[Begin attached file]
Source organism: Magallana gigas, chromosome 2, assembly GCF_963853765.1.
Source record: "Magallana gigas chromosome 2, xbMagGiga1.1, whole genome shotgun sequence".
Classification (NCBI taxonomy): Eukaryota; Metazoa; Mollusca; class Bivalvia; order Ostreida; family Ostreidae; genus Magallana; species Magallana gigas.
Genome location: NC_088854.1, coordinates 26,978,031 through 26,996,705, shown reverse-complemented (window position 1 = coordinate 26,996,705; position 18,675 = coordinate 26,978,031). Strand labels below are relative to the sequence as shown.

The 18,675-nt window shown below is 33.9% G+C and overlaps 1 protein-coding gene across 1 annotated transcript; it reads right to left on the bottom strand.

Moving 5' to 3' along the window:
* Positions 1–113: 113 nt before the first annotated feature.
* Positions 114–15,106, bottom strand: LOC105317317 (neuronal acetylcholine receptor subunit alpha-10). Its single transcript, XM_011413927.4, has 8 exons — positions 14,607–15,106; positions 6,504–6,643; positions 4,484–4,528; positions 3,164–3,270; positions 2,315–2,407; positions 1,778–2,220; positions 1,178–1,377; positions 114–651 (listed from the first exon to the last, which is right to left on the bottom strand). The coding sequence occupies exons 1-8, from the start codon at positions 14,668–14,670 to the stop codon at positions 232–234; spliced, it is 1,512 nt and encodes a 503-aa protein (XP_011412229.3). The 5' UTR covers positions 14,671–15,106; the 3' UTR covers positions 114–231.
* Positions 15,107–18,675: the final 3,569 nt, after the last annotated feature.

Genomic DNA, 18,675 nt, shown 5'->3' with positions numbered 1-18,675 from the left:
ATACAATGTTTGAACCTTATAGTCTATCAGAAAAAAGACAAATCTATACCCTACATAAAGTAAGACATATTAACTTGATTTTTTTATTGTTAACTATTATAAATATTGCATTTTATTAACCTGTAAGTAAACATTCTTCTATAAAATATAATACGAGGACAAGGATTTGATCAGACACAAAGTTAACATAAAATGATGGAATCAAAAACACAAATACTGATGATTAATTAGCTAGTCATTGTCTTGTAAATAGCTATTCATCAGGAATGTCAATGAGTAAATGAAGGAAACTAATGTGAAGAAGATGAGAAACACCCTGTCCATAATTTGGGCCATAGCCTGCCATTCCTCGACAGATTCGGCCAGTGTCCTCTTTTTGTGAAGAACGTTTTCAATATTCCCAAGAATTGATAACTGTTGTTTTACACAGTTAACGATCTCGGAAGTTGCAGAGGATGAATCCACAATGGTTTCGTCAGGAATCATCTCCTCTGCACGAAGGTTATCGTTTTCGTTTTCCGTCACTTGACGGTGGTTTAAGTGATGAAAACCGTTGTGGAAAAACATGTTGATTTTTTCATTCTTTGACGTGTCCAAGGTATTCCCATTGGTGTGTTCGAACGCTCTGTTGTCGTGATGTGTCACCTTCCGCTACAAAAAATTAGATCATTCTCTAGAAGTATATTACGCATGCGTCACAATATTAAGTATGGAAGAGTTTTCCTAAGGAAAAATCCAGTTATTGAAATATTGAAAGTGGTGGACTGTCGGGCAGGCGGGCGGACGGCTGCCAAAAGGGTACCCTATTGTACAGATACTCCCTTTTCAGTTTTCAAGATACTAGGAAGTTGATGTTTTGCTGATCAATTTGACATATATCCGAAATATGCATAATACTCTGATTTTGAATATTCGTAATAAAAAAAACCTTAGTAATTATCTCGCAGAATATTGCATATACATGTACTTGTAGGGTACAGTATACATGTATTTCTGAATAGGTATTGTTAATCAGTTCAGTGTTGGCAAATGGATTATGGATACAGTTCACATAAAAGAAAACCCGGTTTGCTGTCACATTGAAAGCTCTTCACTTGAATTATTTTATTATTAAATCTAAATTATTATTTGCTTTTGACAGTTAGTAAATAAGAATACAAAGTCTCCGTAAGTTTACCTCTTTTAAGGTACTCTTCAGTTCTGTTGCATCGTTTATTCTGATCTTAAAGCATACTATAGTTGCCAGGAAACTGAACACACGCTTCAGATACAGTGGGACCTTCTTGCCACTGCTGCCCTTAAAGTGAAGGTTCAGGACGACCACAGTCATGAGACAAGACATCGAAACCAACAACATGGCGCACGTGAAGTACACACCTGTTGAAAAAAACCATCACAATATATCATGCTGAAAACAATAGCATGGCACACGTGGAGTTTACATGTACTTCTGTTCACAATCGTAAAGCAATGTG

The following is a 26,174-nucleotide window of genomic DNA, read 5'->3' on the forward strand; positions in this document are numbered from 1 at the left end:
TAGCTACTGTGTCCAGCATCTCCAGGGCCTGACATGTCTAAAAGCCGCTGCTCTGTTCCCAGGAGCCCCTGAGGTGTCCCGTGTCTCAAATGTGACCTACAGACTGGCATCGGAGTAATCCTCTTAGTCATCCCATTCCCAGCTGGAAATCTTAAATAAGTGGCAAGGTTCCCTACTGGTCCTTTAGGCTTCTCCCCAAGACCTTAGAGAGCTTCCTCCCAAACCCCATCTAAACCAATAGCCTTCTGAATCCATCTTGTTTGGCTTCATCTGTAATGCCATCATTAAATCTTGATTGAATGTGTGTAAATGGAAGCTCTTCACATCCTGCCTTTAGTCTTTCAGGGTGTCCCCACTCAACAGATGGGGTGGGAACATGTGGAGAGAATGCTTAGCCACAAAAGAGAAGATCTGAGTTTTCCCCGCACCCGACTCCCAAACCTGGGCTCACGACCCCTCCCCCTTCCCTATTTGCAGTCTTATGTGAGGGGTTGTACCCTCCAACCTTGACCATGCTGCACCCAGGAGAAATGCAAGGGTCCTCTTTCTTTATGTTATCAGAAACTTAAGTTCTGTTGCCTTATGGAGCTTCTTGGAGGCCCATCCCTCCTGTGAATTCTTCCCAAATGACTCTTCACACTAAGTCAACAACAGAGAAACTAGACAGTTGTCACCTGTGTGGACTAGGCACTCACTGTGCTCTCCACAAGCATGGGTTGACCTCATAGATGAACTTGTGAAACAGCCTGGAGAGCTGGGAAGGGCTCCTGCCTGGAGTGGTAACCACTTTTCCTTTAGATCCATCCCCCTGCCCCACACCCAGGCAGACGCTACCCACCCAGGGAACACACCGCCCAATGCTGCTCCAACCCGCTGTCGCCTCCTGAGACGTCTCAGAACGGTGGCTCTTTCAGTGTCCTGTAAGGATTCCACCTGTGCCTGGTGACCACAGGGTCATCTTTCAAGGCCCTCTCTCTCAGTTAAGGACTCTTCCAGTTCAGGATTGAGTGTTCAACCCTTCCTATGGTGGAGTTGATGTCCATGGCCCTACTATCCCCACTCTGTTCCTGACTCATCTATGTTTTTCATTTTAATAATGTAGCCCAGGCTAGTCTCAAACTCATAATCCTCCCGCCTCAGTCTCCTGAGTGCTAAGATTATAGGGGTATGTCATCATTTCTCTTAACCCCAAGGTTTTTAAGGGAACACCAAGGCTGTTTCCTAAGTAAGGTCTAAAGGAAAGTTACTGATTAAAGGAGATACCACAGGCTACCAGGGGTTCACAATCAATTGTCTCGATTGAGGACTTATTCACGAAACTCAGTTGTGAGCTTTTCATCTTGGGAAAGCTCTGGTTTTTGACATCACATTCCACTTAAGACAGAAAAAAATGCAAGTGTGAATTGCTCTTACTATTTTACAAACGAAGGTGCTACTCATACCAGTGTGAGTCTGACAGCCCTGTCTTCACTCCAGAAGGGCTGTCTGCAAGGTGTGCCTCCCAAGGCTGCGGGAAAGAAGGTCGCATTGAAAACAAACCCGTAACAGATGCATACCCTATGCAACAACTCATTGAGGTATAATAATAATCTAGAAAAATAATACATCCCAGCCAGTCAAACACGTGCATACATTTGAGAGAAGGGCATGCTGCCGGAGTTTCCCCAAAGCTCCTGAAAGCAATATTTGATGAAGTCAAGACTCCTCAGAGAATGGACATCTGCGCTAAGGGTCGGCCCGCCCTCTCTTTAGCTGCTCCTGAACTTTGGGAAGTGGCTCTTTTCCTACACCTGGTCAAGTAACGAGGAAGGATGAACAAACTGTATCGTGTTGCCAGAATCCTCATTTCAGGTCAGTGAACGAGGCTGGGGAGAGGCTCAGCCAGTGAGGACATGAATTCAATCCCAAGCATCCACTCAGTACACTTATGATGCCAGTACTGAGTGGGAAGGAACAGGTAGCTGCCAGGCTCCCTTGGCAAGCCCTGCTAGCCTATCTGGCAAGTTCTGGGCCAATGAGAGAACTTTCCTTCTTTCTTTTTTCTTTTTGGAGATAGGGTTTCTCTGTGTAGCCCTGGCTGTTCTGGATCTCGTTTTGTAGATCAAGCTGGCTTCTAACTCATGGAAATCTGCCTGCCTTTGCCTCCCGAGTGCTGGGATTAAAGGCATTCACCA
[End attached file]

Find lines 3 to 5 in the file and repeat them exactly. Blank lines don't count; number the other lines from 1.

Classification (NCBI taxonomy): Eukaryota; Metazoa; Mollusca; class Bivalvia; order Ostreida; family Ostreidae; genus Magallana; species Magallana gigas.
Genome location: NC_088854.1, coordinates 26,978,031 through 26,996,705, shown reverse-complemented (window position 1 = coordinate 26,996,705; position 18,675 = coordinate 26,978,031). Strand labels below are relative to the sequence as shown.

The 18,675-nt window shown below is 33.9% G+C and overlaps 1 protein-coding gene across 1 annotated transcript; it reads right to left on the bottom strand.